Just over a week after the stock's initial public offering and debut on the New York Stock Exchange, options market makers will begin pricing and trading contracts to buy or sell Twitter shares at various prices in the future.
Options are an increasingly popular way to make inexpensive bets on the direction a stock may take or to hedge existing positions in the shares. The market is rife with strategies bearing colorful names such as "strangles" and "straddles," which are bets on volatility, or even "iron condors," which wager that a stock will remain in a tight range.
Given the high level of publicity surrounding the IPO last week, Twitter's options are expected to be popular. But because of the stock's limited trading history, market makers will be challenged to price its puts and calls in the early going after the market opens at 9:30 EST.
"The trading of Twitter puts and calls will be tricky at first," said Brian Overby, senior options analyst at online brokerage firm TradeKing based in Fort Lauderdale, Florida.
The gap between bid and ask prices on the contracts, known as the spread, is expected to be wide at first, Overby said.
That could contribute to choppy trading in the first several days.
The behavior of the stock, and by extension the option prices, will likely be very unpredictable, said Brent Archer, senior options analyst at options research firm InvestorsObserver.com, in Charlottesville, Virginia. "If we look back to Facebook, that stock took about three weeks before it settled down into a defined range."
Volume should be robust, but some traders expect turnover to be below Facebook Inc.'s launch, given the micro-messaging company has a smaller number of shares and market value.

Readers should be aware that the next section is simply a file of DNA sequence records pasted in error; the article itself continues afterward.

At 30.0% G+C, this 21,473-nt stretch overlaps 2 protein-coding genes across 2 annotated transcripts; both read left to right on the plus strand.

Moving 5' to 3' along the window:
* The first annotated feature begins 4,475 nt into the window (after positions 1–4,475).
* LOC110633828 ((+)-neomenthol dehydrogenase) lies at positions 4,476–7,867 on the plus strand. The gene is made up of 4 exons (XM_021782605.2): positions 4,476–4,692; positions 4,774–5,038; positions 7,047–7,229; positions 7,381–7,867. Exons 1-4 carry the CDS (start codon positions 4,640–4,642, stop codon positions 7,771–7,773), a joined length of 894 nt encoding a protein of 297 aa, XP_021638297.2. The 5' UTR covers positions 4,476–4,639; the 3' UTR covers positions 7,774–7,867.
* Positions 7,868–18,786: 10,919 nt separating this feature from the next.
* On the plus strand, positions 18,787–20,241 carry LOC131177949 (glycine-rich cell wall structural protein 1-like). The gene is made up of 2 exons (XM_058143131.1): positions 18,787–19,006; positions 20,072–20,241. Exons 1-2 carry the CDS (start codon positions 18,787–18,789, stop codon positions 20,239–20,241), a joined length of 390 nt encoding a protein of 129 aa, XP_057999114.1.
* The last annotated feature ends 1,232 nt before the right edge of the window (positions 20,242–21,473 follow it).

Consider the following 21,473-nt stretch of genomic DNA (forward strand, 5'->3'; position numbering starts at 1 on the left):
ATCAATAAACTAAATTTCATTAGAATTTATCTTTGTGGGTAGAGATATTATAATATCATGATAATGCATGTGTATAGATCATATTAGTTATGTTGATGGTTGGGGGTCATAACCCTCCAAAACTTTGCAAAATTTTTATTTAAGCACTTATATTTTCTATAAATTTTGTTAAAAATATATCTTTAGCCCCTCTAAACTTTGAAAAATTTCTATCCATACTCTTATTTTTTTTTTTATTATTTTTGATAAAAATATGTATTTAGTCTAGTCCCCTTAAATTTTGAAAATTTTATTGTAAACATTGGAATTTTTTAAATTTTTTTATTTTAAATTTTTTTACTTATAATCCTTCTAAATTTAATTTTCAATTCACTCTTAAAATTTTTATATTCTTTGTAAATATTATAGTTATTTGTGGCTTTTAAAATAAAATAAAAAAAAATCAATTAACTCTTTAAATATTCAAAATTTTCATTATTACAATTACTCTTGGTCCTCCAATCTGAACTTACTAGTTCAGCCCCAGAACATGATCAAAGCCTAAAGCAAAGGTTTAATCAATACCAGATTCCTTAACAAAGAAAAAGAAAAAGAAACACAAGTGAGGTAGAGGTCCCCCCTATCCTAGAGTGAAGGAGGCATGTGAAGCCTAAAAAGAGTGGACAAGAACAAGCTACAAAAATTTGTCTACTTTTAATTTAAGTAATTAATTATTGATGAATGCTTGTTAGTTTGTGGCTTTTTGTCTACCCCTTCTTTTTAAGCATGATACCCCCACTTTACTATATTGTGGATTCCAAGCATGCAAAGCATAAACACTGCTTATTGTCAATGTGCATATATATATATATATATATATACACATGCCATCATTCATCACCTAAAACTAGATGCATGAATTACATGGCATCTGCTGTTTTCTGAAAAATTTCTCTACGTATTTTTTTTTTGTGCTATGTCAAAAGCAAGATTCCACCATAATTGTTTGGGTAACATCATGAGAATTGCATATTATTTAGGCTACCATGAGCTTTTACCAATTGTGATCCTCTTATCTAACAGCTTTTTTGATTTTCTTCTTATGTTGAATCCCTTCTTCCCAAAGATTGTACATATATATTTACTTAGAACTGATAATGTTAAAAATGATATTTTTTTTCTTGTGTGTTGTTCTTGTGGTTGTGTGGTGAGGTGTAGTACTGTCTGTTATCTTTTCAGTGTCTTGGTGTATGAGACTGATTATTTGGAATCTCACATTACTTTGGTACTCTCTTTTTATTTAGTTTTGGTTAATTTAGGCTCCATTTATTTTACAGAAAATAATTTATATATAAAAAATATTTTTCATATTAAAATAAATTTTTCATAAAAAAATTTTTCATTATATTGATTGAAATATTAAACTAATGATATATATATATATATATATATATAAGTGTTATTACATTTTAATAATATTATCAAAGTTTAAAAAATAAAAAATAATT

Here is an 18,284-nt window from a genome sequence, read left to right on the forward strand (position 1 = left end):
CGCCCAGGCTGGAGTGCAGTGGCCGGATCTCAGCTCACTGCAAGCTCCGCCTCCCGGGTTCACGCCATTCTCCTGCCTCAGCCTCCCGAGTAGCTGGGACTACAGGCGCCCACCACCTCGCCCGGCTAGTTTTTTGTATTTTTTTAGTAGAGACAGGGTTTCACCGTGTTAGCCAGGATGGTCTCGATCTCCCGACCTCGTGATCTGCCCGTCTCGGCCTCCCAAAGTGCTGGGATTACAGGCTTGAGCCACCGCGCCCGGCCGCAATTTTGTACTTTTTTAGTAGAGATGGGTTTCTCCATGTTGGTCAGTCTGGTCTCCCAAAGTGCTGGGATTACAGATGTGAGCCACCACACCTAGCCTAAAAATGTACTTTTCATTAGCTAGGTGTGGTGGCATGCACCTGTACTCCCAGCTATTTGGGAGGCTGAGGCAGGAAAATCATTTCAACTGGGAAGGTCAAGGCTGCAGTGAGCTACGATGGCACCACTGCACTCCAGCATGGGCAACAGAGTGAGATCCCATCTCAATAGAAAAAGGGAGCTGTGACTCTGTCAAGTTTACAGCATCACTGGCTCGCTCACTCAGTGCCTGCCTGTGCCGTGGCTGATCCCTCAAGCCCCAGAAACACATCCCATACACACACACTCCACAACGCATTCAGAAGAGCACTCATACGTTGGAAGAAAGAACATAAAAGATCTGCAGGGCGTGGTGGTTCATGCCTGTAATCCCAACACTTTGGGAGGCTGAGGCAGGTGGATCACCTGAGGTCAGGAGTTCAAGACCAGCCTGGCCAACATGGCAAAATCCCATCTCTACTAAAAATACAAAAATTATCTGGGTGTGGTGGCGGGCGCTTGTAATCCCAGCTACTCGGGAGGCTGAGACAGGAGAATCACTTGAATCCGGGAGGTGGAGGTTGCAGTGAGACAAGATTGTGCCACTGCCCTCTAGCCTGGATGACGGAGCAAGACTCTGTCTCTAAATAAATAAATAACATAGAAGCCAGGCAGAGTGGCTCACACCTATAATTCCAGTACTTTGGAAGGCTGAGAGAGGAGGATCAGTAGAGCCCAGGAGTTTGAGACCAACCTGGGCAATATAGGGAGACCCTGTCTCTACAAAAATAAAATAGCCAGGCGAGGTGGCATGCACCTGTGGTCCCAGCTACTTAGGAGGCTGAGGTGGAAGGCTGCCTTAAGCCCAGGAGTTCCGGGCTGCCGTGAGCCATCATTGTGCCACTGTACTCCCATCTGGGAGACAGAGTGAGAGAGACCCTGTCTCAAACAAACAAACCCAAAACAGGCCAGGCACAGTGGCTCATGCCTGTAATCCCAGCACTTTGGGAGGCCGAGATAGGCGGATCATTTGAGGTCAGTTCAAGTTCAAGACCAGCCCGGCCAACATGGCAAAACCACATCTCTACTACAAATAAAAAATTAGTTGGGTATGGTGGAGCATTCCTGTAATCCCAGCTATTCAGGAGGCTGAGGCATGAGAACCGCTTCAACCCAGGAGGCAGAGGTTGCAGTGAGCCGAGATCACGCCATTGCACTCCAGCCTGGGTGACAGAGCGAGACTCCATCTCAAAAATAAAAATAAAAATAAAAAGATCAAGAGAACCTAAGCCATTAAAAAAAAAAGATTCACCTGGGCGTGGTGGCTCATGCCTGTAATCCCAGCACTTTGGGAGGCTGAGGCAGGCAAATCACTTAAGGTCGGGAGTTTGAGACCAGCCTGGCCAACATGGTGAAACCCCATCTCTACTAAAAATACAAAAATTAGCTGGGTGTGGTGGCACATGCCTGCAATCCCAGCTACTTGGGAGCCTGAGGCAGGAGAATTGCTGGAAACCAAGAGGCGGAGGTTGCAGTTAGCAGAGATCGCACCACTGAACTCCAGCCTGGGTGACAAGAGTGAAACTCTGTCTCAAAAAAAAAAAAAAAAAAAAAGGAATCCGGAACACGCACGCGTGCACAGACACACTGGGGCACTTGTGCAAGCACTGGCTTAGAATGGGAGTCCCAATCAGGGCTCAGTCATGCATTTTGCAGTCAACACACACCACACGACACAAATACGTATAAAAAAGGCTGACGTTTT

More than 365,000 contracts changed hands in Facebook's option debut on May 29, 2012, a record for the first day of option trading on a stock, according to Trade Alert. Trade Alert president Henry Schwartz expects Twitter, based on its stock volume, to trade 150,000 to 200,000 contracts on Friday.
Twitter, with a market capitalization of roughly $24 billion, is roughly a fifth the size of Facebook, valued at close to $120 billion. Twitter's IPO raised just $1.8 billion, compared with Facebook's massive, $16 billion offering.
Twitter has a smaller float compared with Facebook, and its market capitalization is lower, so it will most likely have less participation from the options market compared with Facebook just because the market will not be the same, said Steve Place, a founder of options analytics firm investingwithoptions.com.
What's more, the early weakness following Facebook's disastrous initial public offering in May 2012 brought out options participants ready to make bearish bets on the stock.
"Option players were willing to pay up for Facebook puts compared to calls because its shares were hard to borrow, and we may see the same situation in Twitter," Overby said.
Traders will sometimes use options on a stock to express a short bias when shares are difficult to borrow.
A major uncertainty in the early stages of Twitter options trading will be the determination of their implied volatility, a key component of an option's price. That measures the perceived risk for future stock movement and will allow participants to compare the risk in Twitter shares relative to social media peers and other stocks.
Place expects Twitter to trade with a higher volatility compared with Facebook or more mature social media stocks such as LinkedIn Corp.
"A comparison of past social media stocks leads me to believe that Twitter options will open up with an implied volatility of around 60 to 70 percent," Place said.
Facebook options made their debut in May 2012 with an implied volatility near 60 percent and LinkedIn's were above 70 percent when its options trading launched in May 2011, according to Reuters data.
The hardest job for market makers with IPO option contracts is getting the implied volatility number right for each expiration available, Overby said. "This is because there's very little historical stock price data to go on."
Since Twitter went public on Nov. 7, the shares have ranged from $39.40 to $50.00. They closed at $44.69 on Thursday.
Some expect Twitter option premiums to be very high at first. "I would focus on selling premium, which we anticipate to be elevated due to the unpredictability," Archer said.